German house prices in 2012 represented a 10 percent decrease in real terms compared to thirty years ago. That is a particularly astounding performance compared to the UK, where real prices rose by more than 230 percent in the same period…
A key to the story is that German municipal authorities consistently increase housing supply by releasing land for development on a regular basis. The ultimate driver is a central government policy of providing financial support to municipalities based on an up-to-date and accurate count of the number of residents in each area.
The German system moreover is deliberately structured to encourage renting rather than owning. Tenants enjoy strong rights and, provided they pay their rent, are virtually immune from eviction and even from significant rent increases.
Meanwhile demand for owner occupation is curbed by German regulation. German banks, for instance, are rarely permitted to lend more than 80 percent of the value of a property, thus a would-be home buyer first needs to accumulate a deposit of at least 20 percent. To cap it all, ownership of a home is subject to a serious consumption tax, while landlords are encouraged by favorable tax treatment to maximize the availability of rental properties. (emphasis added)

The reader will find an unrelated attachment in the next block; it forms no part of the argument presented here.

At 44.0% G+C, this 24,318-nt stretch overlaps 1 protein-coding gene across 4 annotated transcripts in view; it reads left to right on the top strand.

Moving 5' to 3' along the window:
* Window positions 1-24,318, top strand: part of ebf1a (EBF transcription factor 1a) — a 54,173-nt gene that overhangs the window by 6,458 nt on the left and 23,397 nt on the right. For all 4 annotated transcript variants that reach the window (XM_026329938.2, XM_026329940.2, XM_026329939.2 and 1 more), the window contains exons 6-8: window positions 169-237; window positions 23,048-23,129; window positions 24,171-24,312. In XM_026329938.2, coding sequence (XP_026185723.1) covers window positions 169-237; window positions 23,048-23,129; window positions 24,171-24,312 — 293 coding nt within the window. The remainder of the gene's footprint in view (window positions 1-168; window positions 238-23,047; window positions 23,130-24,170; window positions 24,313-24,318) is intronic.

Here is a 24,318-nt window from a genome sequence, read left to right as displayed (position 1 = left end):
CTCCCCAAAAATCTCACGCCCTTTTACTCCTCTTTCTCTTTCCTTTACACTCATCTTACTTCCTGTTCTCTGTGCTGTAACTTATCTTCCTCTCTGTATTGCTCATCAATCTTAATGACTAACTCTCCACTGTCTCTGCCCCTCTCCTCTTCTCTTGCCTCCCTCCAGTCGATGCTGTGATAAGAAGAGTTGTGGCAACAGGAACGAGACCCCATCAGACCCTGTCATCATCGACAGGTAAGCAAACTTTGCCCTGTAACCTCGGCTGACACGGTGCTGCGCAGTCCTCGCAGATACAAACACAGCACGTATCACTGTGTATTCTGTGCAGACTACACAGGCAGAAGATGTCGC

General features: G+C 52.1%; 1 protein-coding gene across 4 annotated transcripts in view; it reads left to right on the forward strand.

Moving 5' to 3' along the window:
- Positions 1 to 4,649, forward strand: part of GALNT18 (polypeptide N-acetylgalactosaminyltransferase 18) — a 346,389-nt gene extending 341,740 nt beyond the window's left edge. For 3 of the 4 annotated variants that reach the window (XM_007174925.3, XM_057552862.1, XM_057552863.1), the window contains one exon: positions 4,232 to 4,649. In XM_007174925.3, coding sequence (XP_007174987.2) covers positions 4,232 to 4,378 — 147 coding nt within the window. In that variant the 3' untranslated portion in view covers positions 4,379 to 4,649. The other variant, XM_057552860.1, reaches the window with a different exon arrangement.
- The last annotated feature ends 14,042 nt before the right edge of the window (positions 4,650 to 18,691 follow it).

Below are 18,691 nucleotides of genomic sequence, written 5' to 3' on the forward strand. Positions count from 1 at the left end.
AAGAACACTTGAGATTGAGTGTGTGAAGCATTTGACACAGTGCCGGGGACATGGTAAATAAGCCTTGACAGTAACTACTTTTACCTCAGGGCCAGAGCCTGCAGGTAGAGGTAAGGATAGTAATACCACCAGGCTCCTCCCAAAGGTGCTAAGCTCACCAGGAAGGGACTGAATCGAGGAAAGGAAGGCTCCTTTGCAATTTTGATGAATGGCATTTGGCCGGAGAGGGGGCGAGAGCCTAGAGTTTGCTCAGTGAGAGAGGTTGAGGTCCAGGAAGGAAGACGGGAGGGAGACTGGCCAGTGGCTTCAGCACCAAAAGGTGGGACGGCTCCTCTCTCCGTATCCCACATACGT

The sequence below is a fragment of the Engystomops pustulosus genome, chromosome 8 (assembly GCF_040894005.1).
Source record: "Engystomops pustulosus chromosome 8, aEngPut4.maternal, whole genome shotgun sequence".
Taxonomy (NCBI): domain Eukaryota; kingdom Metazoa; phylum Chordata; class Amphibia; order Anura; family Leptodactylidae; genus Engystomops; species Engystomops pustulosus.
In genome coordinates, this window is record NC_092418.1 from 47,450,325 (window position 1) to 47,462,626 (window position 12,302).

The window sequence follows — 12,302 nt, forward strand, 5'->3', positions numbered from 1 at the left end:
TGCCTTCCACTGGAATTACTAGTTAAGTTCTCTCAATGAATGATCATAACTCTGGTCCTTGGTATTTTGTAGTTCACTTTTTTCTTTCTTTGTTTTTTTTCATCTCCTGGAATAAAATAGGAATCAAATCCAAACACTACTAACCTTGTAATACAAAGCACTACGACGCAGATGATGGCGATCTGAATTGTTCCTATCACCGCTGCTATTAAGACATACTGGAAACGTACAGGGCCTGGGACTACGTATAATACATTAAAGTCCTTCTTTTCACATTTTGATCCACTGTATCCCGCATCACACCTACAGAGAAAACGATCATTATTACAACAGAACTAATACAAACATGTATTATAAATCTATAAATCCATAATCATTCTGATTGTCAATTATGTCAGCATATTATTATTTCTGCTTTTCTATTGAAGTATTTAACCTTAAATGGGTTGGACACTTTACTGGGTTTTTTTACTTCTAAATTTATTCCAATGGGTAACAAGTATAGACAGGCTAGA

While housing prices in Germany have increased somewhat as of late as investors flee to the relative safety of the German market, the overall trend is downward. To be sure, there’s a complex array of policies referenced in the excerpt above that work in concert to keep housing affordable. If you look around America, you can find bits and pieces of these policies in action. Texas has many of the same restrictions on lending as the Germans, for example.
If we were in Texas, we’d simply build outward from the city: cul-de-sacs as far as the eye could see would keep housing affordable. But we Cascadians are hemmed in by geography and a crippled by a love of the natural environment. So we must build up, instead of out. Still, the same general rules apply: sufficiently increase supply and housing prices will fall.